A couple of weeks ago I read Theodore Zeldin’s book on Conversation with my curiosity piqued by the David Gurteen Knowledge Cafe. Zeldin describes conversation as a meeting of minds, of a dialogue between two people. Conversations require opening ourselves to strangers, broadening our curiosity and he highlights the importance of courage. At a recent conference that I helped organise, one of the keynotes requested the senior managers in attendance to go away and have just one courageous conversation in the next 24 hours.
Zeldin particularly values conversations which are meetings on the borderline of what I understand and what I don’t, with people who are different from myself. On the other hand, he considers conversation with yourself as full of risk – because you have to decide how much to enhance your ideas with imagination. Lucky I have a good imagination otherwise it would be a very boring conversation!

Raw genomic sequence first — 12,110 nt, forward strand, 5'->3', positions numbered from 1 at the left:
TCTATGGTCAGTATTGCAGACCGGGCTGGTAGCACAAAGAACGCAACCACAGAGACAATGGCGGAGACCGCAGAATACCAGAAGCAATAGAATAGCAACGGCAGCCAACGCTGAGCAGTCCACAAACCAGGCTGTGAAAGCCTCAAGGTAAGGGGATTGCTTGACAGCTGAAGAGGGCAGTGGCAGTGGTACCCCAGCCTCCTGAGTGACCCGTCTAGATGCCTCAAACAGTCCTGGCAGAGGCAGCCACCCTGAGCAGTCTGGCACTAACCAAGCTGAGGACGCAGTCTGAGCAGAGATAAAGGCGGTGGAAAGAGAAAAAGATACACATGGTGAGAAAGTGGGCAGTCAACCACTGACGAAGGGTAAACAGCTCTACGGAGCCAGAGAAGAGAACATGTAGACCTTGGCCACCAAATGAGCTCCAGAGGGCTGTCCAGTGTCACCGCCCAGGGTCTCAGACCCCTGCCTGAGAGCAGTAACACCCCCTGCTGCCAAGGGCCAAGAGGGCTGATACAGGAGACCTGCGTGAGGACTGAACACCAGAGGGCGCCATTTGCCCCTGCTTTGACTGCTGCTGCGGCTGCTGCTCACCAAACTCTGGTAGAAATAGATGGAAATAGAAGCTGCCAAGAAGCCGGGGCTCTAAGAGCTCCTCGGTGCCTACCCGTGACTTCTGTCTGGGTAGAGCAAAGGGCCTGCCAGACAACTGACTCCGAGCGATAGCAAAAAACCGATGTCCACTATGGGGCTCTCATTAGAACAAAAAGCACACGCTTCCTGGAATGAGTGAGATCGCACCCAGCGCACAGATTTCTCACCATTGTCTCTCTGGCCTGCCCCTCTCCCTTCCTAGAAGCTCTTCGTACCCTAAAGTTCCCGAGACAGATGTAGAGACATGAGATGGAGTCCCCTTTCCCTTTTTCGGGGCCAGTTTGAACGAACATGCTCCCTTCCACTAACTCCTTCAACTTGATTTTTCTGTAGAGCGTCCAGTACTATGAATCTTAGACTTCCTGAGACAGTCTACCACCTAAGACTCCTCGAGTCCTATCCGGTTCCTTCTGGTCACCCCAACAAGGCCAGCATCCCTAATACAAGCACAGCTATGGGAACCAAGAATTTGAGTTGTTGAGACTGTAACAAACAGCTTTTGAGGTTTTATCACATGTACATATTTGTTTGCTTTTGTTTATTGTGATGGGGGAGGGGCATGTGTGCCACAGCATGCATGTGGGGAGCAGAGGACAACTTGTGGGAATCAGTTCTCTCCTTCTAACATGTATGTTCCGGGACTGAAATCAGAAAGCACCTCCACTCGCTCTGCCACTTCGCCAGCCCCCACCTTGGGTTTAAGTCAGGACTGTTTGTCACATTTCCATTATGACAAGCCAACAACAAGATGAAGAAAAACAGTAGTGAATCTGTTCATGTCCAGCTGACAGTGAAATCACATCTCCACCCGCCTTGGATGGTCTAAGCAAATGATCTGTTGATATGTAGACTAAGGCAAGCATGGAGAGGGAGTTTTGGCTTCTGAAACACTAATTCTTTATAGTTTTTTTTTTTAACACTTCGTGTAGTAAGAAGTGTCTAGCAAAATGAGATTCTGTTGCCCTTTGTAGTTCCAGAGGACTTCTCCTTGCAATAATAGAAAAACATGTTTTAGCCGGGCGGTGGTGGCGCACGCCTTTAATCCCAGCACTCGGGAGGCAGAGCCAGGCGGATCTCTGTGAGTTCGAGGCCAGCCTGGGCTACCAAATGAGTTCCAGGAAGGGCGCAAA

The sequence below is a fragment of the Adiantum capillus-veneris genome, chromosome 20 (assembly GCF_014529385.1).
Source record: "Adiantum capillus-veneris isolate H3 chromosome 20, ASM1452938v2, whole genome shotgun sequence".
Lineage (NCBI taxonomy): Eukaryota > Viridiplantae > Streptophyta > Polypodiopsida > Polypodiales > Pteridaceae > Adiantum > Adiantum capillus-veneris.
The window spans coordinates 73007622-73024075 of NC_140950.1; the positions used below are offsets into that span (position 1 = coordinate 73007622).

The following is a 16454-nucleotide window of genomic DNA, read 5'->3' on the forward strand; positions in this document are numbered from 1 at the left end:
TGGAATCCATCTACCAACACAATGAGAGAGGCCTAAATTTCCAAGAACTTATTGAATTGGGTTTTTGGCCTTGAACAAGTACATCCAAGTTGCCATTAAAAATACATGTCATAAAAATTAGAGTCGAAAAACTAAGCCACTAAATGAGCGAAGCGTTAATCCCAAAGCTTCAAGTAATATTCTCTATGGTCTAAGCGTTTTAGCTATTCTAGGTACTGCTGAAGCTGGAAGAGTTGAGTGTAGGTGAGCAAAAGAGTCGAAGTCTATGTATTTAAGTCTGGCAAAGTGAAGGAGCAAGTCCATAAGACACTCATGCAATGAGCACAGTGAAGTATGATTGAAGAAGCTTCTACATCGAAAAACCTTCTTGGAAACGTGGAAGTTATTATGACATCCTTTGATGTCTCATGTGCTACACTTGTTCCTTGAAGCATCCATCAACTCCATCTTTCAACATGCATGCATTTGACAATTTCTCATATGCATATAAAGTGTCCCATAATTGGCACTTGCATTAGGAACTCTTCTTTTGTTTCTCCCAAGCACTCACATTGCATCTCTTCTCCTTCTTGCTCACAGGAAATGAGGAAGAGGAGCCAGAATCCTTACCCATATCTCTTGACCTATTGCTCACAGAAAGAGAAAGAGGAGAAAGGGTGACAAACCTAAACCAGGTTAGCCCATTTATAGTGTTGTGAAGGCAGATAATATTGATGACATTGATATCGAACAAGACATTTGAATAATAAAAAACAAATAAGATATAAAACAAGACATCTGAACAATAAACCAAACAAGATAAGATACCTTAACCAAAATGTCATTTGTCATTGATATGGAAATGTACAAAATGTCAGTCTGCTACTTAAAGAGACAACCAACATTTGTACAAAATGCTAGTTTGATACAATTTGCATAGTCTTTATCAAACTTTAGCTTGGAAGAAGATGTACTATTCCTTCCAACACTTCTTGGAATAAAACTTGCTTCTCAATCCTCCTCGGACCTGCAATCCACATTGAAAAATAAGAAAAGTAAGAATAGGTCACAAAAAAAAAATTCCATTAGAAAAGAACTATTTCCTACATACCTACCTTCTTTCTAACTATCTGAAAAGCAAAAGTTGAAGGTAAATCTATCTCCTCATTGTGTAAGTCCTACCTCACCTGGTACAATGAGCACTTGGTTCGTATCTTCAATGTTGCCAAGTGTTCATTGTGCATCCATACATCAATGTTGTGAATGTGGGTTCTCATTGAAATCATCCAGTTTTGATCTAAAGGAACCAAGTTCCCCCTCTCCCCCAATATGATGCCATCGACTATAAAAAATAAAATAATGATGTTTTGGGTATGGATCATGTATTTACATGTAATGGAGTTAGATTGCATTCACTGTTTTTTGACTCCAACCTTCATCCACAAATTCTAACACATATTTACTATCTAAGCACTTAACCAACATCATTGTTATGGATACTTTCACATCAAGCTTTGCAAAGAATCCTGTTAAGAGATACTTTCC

One quote leaped out at me though from page 88: “Conversation needs pauses, thoughts need time to make love”. I guess that argues against wham bam thank you ma’am type conversations and argues for the sensual and protracted conversations. It is the pauses that often allows one to collect their thoughts, encourages the introverted to come forward and deepens the thread. So is conversation then a meeting of minds like sex is a meeting of bodies? Does this accord in some way with Patrick’s inclination towards Touch KM – with perhaps just a modicum less intimacy? Or could it be that I have been simply too long away from home and my wife and that the conversation with myself is getting carried away by my imagination?
Now in speaking to a very learned gentleman (RH) on this, Zeldin’s book is just commonsense. Of course I agree! But it often serves to be reminded of that. It’s just like managing people is just commonsense but a shame that too many managers leave their commonsense at home.